The next settling to be made is which expiration month to trade. There are typically different expiration months available. The goal is to buy plenty time for the stock to move far enough to generate a profit on the straddle without spending too much money. The ultimate purpose in buying a straddle prior to an earnings announcement is for the stock to react to the announcement strongly and quickly, thus allowing the straddle merchant to take a quick profit. The second-best scenario is for the stock to launch into a strong trend following the earnings report. However, this would require that you give the trade at least a little bit of time to work out.
Shorter-term choices cost less because they have less time premium built into them than longer-term alternatives. However, they also will experience a great deal more time decay (the amount of time dear lost each day due solely to the passage of time) and this limits the amount of time that you can hold the trade. Typically, you should not upon a straddle with options that have less than 30 days left until expiration because time again decay tends to accelerate in the last month prior to expiration. Likewise, it makes sense to give yourself at slight two or three weeks of time after the earnings announcement for the stock to move without getting into the last 30 light of days prior to expiration. (To learn more, read The Importance Of Time Value.)
For example, let’s say that you plan to put on a straddle two weeks — or 14 light of days — prior to an earnings announcement. Let’s also say that you plan to give the trade two weeks — or another 14 days — after the notice to work out. Lastly, let’s assume that you do not want to hold the straddle if there are fewer than 30 days progressive until expiration. If we add 14 days before plus 14 days after plus 30 days late to expiration we get a total of 58 days. So in this case, you should look for the expiration month that has a minimum of 58 days Heraldry sinister until expiration.
Let’s consider a real-world example. Apollo Group (Nasdaq:APOL) was due to announce earnings after the tight-lipped of trading on March 27, 2008. On February 26, a trader might have considered buying a long straddle or a long strangle in demand to be positioned if the stock reacted strongly one way or the other to the earnings announcement. In this case, APOL was trading at $65.60 a share in. A trader could have bought one contract each of the May 70 call at $5 and the May 60 put at $4.40. The total cost to file this trade would be the cost of the two premiums, or $940. This represents the total risk on the trade. However, the probability of experiencing the maximum loss is nil because this trade will be exited shortly after the earnings announcement and consequently well before the May options expire. (To learn more, read Understanding Option Pricing.)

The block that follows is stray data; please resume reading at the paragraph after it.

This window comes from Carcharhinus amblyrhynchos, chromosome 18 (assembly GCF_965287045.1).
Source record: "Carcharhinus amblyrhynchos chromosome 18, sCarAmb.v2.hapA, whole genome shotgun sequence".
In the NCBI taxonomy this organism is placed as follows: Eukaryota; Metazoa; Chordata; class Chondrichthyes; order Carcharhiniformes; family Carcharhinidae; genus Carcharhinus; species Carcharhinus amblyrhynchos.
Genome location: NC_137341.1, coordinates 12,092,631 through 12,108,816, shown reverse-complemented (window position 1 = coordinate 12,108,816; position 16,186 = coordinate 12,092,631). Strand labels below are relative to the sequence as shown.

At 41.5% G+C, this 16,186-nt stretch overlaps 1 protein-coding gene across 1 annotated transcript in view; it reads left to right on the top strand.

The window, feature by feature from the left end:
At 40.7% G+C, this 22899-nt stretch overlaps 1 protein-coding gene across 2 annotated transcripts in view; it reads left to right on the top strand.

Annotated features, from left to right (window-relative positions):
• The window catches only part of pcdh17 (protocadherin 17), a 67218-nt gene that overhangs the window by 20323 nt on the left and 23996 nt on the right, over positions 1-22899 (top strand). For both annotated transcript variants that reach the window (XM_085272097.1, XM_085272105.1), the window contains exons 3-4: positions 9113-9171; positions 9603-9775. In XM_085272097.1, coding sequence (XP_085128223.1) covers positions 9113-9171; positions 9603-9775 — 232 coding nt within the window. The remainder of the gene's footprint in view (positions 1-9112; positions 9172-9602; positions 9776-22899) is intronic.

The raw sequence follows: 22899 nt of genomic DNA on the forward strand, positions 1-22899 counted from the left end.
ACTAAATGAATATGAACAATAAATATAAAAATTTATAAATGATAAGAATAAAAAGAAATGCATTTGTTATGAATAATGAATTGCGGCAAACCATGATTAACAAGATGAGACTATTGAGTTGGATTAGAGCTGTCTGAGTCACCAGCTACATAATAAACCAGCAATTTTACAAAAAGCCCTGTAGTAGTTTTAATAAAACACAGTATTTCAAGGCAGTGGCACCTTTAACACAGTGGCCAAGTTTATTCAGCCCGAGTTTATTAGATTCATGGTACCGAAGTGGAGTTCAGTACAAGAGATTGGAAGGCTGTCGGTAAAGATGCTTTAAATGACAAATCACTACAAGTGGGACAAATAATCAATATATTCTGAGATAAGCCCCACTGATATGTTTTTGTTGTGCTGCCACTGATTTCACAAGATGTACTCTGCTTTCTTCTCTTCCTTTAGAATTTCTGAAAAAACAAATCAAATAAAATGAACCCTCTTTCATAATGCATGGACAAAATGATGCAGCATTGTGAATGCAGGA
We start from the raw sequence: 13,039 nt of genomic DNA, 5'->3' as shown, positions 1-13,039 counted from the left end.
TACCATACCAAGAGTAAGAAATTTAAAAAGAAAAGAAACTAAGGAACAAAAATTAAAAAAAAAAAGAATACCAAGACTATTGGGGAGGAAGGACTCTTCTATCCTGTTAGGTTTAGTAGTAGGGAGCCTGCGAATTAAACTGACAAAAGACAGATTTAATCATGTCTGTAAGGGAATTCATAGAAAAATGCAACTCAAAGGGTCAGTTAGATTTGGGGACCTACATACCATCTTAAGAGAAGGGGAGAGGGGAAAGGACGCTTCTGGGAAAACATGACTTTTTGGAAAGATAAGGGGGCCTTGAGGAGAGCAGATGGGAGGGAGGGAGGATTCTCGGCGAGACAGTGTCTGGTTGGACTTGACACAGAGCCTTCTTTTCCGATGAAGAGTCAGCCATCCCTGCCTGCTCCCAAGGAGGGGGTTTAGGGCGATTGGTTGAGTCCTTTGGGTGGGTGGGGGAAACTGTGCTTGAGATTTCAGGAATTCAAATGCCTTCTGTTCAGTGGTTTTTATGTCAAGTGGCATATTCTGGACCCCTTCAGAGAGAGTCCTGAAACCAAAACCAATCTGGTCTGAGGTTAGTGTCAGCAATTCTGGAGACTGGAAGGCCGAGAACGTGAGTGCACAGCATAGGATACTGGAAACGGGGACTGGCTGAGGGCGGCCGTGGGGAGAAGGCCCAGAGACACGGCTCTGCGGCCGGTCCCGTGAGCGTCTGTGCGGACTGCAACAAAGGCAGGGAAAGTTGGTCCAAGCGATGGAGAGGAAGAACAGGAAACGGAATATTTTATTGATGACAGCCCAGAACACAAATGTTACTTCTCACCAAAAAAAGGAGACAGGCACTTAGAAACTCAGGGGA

If you look at Figure 1, you force see the price action of APOL through February 26 on the left and the “risk curves” for the May 70-60 strangle on the right. The second speech from the right represents the expected profit or loss from this trade as of a few days prior to earnings. At this pith in time, the worst-case scenario if the stock is unchanged is a loss of approximately $250.
Figure 1: Apollo Group stock and danger curves
On March 27, APOL closed at $56.34 a share. After the close on March 27, APOL announced poor earnings. The following day, the stock opened at $44.49 and closed at $41.21. As you can see in Figure 2, at this point, the May 70-60 strangle let someone in oned an open profit of $945.
Figure 2: Apollo gaps lower after earnings announcement; strangle shows big profit
So, in this example, the trader could have exited the trade one day after the earnings announcement and booked a 100% profit on investment.
In the old days, an investor or trader would analyze the prospects for the earnings of a given company and, based on that analysis, intention either buy the stock (if he thought the earnings would grow) or stand aside (if he thought the earnings would be disappointing). With privilege trading, a trader or investor can now play an earnings announcement without having to take a side. As long as a trader has some reckon to expect an earnings surprise or a stock simply has a history of reacting strongly to earnings announcements, they can use a long straddle or strangle to take off for advantage of the anticipated price movement. If the stock does indeed make a sharp price movement – in either manipulation – a sizable profit is possible. In addition, if the trade is properly positioned (i.e., with enough time left until running out) and properly managed (i.e., exited reasonably soon after the earnings announcement), then the risk on the trade is typically truly small. In sum, this strategy represents one more way to use options to take advantage of unique opportunities in the stock market.